FCC, FTC Question How Companies Roll Out Mobile Security Patches
Separate investigations by the Federal Communications Commission (FCC) and the Federal Trade Commission (FTC) have been launched into how smartphone makers and wireless service providers handle device security updates for their customers.
Following a resolution adopted by FTC commissioners Friday, the agency is ordering eight mobile device companies to submit information about how and when they decide to issue security patches for vulnerabilities. The companies that must submit responses to those orders within 45 days are Apple, BlackBerry, Google, HTC America, LG Electronics USA, Microsoft, Motorola Mobility and Samsung Electronics America.
Six wireless carriers also have 45 days to respond to FCC questions about their security update policies and procedures for mobile devices. Those companies are AT&T, Sprint, T-Mobile, Tracfone, U.S. Cellular and Verizon.
'Concerned' About Patch Delays
The FCC said its investigation was prompted by the "growing number of vulnerabilities associated with mobile operating systems," including the "Stagefright" bug that could threaten nearly 1 billion Android devices around the world. Identified last year by a researcher at Zimperium zLabs, Stagefright led several companies, including Google, LG and Samsung, to pledge to issue monthly security updates for their mobile devices.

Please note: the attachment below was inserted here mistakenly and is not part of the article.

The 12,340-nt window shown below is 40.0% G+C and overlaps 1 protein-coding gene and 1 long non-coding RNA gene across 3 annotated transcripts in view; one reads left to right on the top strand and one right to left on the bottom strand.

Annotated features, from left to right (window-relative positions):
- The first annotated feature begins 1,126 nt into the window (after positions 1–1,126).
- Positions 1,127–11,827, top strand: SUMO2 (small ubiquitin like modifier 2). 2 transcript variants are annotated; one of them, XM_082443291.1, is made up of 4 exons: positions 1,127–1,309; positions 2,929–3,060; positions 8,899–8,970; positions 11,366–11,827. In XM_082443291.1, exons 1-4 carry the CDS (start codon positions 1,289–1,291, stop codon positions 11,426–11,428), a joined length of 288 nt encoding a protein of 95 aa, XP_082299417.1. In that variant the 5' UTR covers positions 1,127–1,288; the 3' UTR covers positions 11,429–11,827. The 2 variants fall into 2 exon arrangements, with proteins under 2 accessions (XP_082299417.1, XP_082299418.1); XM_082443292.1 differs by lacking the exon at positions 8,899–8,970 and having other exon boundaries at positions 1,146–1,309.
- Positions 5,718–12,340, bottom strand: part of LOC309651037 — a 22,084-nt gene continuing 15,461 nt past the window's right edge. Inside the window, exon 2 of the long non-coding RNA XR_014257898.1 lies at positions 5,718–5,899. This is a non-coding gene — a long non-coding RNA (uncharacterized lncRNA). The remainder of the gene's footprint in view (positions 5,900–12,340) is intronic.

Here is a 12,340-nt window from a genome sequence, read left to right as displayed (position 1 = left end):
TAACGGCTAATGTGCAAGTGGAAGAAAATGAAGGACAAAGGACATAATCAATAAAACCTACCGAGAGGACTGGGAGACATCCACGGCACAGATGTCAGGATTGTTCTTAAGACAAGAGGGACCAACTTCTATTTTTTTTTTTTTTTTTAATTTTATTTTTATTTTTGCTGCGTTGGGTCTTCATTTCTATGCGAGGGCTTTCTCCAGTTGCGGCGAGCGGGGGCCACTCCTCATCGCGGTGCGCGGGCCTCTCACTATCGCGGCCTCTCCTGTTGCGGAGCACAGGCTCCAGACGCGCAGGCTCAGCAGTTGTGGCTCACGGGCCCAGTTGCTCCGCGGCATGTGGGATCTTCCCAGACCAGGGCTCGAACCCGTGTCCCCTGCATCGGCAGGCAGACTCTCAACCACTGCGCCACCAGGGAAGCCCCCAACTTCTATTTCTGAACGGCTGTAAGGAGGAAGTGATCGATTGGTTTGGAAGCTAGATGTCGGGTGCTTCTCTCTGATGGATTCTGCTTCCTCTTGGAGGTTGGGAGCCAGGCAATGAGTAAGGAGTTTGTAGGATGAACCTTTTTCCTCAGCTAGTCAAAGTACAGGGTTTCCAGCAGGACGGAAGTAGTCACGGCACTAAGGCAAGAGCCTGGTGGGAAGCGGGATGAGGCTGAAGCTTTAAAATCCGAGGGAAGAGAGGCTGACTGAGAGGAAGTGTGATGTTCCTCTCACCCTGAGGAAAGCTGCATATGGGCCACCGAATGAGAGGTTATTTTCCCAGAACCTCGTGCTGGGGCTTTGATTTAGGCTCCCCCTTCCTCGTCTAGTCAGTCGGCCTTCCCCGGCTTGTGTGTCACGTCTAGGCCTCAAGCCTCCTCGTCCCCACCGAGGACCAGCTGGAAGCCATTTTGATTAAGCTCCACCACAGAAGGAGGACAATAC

"[W]e appreciate efforts made by operating system providers, original equipment manufacturers, and mobile service providers to respond quickly to address vulnerabilities as they arise," Jon Wilkins, chief of the FCC's Wireless Telecommunications Bureau, wrote yesterday in the agency's letter to wireless carriers. "We are concerned, however, that there are significant delays in delivering patches to actual devices -- and that older devices may never be patched."
In a statement released after the announcements by the FCC and FTC, the CTIA wireless industry trade organization said carriers and partners work together to make customer security a top priority.
"As soon as OS providers and OEMs release security updates that are thoroughly tested, carriers deploy and encourage all customers to take advantage of the updates to protect their devices and personal information from cyberthreats," John Marinho, CTIA vice president of technology and cybersecurity, said in the statement.
Android in Particular a Problem
In an e-mail, Christopher Budd, global threat communications manager for Trend Micro, told us that his organization believes there has been a problem for years with security patches and updates not getting to vulnerable mobile devices -- Android devices in particular -- promptly. Android devices account for nearly 62 percent of all mobile devices and tablets in operation, according to the latest statistics from NetMarketShare.
So far this year, Trend Micro researchers have identified 11 Android vulnerabilities, nine of which are considered by Google, which operates Android, to be high or critical security risks, Budd said. Nine of those Android vulnerabilities are also related to the Stagefright bug, he added.
"Unfortunately, while this is a known problem, we haven't seen the carriers or handset makers take steps to address it," Budd said. "Hopefully this action will bring more attention to this problem and help educate people that they need to tell their carriers and handset makers they want the same level of security support as Google Nexus users who get security updates directly from Google."
Image Credit: All phone screenshots via Verizon.
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